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Up until now, I think my posts have been pretty inoffensive. Thought I’d better ease myself gradually into this blogging business…
But today’s subject might be a little contentious. Oooh…
Hands up those who are genuinely tidy people…
Hands up those who can’t cope with clutter…
Hands up those who can cope with clutter, but can’t deal with a lack of hygiene…
I put my hand up for the last one only. Hubby would put his hand up for the first two. I mean, why even get married?
Seriously, I think some of the most tension-filled arguments between us have been regarding our completely different stances on tidying and cleaning.
I don’t LIKE tidying up or cleaning. Tidying up is for when something is FINISHED. As I love starting things, but not finishing them, the house is full of trails which clearly demonstrate which projects I’ve busied myself with over the last few months (OK, years) – a box full of origami modules that I WILL glue together one day; about 19 crochet flowers that WILL be made into a beautiful blanket; a pile of donated sheet music that I WILL get around to sorting out soon; several heaps of clothes – a charity pile, a give-to-friend’s-son pile, a give-to-friend’s-daughter pile, and a might-wear-if-I-lose-5kg pile.
You get the picture. And I can see how annoying that must be, but at the same time – where’s the fire? Why put deadlines on everything? And maybe I’m comfortable because clutter means character. Quite clearly my clutter indicates that I am creative, artistic, a lover of books, a musician…and a bit of a hoarder. So what?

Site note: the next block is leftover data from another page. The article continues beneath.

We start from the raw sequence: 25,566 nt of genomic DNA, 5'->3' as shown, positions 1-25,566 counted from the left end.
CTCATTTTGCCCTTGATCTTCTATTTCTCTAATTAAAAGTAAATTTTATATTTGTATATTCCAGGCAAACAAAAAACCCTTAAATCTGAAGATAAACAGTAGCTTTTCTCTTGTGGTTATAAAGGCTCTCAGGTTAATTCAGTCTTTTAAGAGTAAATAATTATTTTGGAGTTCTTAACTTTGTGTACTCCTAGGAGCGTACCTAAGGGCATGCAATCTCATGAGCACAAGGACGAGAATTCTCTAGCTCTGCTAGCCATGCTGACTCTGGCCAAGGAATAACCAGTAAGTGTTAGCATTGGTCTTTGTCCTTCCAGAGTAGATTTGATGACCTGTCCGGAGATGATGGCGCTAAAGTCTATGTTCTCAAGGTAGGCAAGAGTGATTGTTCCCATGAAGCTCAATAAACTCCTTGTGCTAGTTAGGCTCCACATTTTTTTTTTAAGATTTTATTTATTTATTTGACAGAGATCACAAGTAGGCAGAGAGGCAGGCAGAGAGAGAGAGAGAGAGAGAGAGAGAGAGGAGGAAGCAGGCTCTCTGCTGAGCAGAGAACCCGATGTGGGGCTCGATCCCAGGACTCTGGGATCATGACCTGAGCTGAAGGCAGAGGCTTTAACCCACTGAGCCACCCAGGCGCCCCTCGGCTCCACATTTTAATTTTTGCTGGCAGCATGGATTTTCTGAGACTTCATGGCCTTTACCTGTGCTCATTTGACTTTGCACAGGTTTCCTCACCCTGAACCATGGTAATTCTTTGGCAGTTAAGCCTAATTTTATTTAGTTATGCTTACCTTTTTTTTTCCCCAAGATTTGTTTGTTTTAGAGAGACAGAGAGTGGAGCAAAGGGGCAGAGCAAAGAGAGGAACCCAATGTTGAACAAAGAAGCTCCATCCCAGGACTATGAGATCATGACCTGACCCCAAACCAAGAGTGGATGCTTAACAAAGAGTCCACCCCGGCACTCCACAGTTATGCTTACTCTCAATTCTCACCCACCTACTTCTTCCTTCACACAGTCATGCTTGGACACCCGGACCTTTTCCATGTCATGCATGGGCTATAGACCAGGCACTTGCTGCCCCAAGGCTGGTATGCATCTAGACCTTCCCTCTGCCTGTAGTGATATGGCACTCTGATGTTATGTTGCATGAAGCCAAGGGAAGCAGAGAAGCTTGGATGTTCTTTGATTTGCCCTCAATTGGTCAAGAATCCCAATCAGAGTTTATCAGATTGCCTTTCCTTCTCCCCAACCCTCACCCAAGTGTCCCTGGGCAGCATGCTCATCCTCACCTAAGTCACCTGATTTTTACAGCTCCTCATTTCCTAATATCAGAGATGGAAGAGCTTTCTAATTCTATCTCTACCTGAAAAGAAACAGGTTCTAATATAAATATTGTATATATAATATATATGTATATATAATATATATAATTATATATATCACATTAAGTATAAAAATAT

It’s probably genetic anyway. Many Japanese people live amongst piles of clutter, simply because their homes are so small. They are expected to live in spaces that British people would consider about right for a medium sized bathroom. Of course, I KNOW I don’t have this excuse, but how can I fight my genes?
However – and this is also probably genetic – I have a special ability to SEE GERMS! They’re everywhere. They’re multiplying by the trillion, even as we speak. I have some stringent hygiene rules for our house and all its occupants…and I find that people who CAN’T see germs don’t see the urgency of handwashing, surface sterilising, chopping board segregation, shoe removal and keeping rucksacks off the table.